It was eight years ago today that the United States began its invasion of Afghanistan. At the time titled “Operation Infinite Justice,” the war, later rebranded as “Operation Enduring Freedom” has certainly been enduring, and many fear it will end up infinite.
But after eight full years of occupation, the exit strategy remains as elusive as ever, and chaplains are cautioning that the troops on the ground, 68,000 strong, are growing increasingly disillusioned with risking their lives in what is seen to be a futile and endless war.
Death tolls are forever on the rise: 10 American soldiers were killed only last weekend. The Afghan elections, which were supposed to be a stabilizing factor, have been an unmitigated disaster. Officials have ruled out setting any sort of timeline for ending the fight.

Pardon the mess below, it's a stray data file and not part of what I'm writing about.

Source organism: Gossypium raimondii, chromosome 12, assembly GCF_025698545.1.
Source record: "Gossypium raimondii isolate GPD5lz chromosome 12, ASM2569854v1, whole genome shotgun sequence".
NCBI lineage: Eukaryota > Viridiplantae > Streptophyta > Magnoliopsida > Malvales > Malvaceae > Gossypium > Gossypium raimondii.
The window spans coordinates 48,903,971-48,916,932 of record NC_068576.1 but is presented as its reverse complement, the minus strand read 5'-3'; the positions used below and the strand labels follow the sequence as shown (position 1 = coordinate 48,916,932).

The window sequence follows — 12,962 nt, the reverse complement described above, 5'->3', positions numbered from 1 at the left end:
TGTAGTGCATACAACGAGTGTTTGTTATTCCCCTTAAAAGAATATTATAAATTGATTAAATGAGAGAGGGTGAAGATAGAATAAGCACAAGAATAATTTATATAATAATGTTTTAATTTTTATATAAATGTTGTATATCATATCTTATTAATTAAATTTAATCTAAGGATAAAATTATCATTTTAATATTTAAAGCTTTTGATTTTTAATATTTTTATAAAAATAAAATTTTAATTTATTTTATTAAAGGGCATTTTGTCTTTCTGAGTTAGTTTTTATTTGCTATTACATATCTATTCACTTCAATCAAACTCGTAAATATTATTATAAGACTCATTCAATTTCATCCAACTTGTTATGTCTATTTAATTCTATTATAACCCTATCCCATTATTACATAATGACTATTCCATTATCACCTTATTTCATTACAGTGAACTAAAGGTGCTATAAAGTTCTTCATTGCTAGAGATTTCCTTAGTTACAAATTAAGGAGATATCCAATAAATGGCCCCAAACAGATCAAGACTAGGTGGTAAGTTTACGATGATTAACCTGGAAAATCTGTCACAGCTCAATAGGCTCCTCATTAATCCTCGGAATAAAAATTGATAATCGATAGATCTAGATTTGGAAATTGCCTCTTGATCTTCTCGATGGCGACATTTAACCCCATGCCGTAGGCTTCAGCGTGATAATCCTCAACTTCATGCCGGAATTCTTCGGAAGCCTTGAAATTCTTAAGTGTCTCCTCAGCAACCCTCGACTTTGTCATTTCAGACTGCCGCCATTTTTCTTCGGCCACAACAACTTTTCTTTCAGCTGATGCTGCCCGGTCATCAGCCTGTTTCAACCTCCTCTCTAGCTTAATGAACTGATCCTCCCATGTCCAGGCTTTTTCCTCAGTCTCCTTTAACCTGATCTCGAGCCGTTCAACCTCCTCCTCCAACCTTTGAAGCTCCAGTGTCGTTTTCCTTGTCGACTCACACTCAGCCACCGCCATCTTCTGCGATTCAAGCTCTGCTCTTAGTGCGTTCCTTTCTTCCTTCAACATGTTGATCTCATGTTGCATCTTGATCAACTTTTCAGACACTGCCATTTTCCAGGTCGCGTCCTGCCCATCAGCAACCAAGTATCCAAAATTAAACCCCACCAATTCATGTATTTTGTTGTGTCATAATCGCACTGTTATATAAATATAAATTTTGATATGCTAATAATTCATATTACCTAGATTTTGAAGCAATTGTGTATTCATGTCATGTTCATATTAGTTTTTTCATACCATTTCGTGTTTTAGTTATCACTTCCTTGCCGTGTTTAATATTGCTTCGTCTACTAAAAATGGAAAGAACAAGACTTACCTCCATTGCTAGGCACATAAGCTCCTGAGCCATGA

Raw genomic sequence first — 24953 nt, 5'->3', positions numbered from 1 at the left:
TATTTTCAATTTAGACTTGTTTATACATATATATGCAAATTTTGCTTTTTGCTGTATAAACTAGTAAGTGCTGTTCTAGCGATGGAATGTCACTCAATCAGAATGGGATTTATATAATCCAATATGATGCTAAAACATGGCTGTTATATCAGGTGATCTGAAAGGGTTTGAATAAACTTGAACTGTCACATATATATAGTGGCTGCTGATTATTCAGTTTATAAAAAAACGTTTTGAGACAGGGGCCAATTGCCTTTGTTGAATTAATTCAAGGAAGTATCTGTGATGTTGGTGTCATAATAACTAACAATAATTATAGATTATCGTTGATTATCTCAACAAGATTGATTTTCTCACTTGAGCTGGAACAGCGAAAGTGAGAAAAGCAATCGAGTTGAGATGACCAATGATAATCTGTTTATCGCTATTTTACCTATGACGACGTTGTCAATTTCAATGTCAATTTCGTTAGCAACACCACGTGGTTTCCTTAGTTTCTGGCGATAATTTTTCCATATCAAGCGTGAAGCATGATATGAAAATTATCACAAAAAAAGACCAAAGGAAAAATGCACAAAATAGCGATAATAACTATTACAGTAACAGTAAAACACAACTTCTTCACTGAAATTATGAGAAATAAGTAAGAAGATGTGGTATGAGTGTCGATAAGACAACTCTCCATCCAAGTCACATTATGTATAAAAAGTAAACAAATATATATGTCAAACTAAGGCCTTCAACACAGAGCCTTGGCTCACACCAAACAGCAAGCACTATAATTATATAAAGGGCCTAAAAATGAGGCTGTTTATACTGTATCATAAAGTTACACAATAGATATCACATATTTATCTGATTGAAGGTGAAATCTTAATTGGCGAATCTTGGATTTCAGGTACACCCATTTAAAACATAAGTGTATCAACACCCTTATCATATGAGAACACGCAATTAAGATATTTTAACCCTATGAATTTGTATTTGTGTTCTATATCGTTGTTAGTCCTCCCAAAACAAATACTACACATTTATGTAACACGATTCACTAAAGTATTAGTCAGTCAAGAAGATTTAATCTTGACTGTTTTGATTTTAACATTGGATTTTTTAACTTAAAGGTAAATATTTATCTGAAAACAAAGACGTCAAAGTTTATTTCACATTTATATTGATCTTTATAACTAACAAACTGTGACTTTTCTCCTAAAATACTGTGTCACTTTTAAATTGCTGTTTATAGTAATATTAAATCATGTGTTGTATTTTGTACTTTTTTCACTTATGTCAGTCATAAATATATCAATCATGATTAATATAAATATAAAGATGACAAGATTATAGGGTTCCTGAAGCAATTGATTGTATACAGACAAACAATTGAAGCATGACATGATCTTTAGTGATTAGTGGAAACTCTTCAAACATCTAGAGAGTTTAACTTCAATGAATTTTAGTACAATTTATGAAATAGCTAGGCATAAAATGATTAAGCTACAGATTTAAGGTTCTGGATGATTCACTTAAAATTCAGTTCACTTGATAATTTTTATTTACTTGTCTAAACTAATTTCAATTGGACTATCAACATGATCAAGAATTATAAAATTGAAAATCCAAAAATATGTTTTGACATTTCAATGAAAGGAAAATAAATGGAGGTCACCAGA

Soldiers in Afghanistan have little reason for optimism, and the only solution officials seem to have is to send even more troops. Ostensibly designed to offer some relief to overwhelmed forces, the escalation is likely to be a recipe for more rotations into the combat zones, particularly with the US still maintaining a massive presence in Iraq.
Last 5 posts by Jason Ditz
- Poland Offers US $2 Billion to Establish a Permanent Military Base - September 18th, 2018
- Moon: North Korea Agrees to Allow Nuclear Inspections - September 18th, 2018
- Fate of Syria's Idlib Deal Rests on What al-Qaeda Does Next - September 18th, 2018
- South Korean President Greeted in North With Calls for Peace, Reunification - September 18th, 2018
- North, South Korea Leaders Agree to Rekindle Stalled Nuclear Talks - September 18th, 2018